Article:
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Operations

Fast casuals re-imagine their futures

Operators are mulling new designs and revamped real estate strategies as the COVID crisis drags on.
Shake Shack
Photograph: Shutterstock

Fast-casual chains have long been a bright spot of growth in the restaurant industry, even as other segments sputtered.

But the coronavirus crisis has thrown their business models for a loop on multiple fronts, forcing these chains to rethink what the future will look like for them.

Will they shift from the downtown core to suburbs? Will they shrink their footprints? Will they try to compete with fast-food players by adding drive-thrus? Will they do away with their dining rooms entirely?

“I think we tend to knee jerk a lot of this,” Barry Wolfe, senior managing director with real estate brokerage Marcus & Millichap, said. “We’re going to look back in a couple of years and New York is not going to be dead. People are going to be living there. I think we’ll be back to working in offices again.”

Nevertheless, many of the country’s fast-casual chains are taking the time to radically re-imagine what they will look like in the future. Here’s how the pandemic is re-shaping some of these brands:

Shake Shack

Shake Shack’s greatest asset, its real estate portfolio in high-traffic markets, has become a major liability during the pandemic. Its urban location remain “greatly impacted” by the virus, while suburban units are returning to close to normal, pre-COVID sales, CEO Randy Garuitti said at an investor conference this week. Urban restaurants remained down 33%, according to recent numbers, while suburban stores were only down 4% year over year in October.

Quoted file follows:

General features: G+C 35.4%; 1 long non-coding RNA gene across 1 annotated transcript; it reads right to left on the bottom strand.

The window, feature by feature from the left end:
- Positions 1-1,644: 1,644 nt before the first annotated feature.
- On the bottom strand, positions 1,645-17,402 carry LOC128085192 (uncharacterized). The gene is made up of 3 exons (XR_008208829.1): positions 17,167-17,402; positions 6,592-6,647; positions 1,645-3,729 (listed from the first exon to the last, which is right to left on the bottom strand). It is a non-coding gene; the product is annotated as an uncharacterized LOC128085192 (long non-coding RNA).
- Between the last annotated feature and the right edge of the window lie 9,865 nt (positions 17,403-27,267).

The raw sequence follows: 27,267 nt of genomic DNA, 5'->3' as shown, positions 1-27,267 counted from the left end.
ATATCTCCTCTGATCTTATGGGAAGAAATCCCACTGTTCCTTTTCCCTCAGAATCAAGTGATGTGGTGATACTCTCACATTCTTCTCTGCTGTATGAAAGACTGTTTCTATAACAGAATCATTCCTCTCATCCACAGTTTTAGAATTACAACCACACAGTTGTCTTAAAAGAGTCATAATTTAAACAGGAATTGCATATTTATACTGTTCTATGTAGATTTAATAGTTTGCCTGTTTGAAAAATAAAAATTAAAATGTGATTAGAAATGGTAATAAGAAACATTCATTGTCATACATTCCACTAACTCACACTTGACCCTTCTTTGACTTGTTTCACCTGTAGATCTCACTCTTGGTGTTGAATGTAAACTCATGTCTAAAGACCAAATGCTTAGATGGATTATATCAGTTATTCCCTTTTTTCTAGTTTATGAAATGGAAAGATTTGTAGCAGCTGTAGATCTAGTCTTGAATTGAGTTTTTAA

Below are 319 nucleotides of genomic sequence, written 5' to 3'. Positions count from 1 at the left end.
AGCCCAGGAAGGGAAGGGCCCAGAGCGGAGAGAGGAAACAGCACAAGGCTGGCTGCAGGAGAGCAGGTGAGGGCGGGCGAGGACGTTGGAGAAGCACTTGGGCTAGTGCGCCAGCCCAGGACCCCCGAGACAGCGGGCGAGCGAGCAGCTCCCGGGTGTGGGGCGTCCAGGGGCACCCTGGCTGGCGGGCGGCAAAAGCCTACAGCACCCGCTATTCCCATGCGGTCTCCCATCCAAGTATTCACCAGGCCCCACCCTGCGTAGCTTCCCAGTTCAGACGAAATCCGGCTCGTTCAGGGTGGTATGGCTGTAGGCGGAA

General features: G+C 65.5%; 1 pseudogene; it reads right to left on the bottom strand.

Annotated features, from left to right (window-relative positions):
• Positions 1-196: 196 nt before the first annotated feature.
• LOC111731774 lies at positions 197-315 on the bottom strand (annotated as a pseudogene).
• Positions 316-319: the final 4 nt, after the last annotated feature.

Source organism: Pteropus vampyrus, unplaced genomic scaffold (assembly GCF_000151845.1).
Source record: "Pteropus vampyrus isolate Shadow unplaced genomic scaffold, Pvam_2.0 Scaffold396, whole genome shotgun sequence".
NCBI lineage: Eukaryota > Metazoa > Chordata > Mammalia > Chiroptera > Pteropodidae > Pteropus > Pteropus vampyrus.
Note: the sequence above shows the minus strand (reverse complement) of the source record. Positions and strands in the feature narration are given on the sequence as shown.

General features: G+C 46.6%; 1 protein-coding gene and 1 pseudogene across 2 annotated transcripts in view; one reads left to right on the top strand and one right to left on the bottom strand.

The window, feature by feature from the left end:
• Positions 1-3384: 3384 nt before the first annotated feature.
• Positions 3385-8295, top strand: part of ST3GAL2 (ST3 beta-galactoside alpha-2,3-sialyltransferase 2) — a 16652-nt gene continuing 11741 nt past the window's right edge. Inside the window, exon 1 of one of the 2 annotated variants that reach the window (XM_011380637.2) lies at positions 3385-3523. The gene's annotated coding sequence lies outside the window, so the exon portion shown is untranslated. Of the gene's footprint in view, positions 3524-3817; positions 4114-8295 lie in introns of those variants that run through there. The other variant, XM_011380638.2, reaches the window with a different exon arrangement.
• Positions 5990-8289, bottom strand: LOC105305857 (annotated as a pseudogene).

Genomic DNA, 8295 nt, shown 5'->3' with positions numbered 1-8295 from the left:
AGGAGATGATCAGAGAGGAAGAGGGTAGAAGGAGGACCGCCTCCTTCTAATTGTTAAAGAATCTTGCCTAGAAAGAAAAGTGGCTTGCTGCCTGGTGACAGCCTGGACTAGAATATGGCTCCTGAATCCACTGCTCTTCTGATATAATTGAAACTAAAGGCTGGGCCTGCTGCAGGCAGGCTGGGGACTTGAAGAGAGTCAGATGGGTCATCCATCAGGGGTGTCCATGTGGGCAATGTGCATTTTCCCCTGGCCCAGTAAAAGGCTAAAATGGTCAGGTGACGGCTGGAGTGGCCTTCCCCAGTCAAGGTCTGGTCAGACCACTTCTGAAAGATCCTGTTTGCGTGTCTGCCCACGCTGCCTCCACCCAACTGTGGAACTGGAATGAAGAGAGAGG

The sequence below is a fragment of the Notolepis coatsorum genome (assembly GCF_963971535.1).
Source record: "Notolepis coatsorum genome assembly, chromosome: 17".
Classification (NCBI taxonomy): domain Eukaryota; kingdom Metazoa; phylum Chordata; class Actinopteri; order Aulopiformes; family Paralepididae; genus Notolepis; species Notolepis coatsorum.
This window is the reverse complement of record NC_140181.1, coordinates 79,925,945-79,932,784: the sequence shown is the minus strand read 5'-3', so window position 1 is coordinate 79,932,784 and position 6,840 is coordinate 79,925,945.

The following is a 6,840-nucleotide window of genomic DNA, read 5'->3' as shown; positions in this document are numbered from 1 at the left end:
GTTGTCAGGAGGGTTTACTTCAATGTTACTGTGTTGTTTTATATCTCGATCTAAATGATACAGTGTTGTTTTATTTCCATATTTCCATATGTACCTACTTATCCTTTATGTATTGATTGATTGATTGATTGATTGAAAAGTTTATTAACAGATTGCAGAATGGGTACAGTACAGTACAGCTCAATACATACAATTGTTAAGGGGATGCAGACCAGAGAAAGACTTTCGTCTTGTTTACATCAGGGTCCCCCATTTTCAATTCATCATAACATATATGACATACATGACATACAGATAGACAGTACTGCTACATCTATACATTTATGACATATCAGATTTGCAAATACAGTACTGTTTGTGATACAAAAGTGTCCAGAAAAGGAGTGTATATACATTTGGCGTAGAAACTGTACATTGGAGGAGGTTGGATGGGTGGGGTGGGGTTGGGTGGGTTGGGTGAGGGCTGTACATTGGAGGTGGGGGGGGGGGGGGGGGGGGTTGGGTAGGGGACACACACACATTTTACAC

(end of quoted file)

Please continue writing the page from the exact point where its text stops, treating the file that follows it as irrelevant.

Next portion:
The chain, which plans to open its first drive-thru next year, is seeing more available locations, as other restaurants go out of business. But it remains highly selective on where to put its restaurants, Garutti said.

“We’re not looking for C sites that are readily available in the suburbs,” he said. “We can let somebody else have those. That may be their business model, but that’s not ours today. And we’ll be going for premier suburban sites. And, yes, those are harder to find. But it’s a big country out there.”

Shake Shack has added curbside pickup at nearly 70 units, largely in suburban locations. And urban sites are adding pick-up windows.

“All of those are just increasing the amount of ways people can engage with us during this tough time and the habits we hope will stick moving forward,” he said.

Chipotle Mexican Grill

Chipotle Mexican Grill has found itself well-positioned for the pandemic, launching its order-ahead-pickup Chipotlanes a couple of years ago.

Now, 60% to 70% of the chain’s new units will have the pickup lanes, an idea being copied by a number of others.

“We’re definitely pushing our pipeline towards Chipotlanes,” Chipotle CEO Brian Niccol said at an investor conference this week. “The reason is because the economics are phenomenal. It’s minimal additional cost for a meaningful incremental volume that is our best margin transaction.”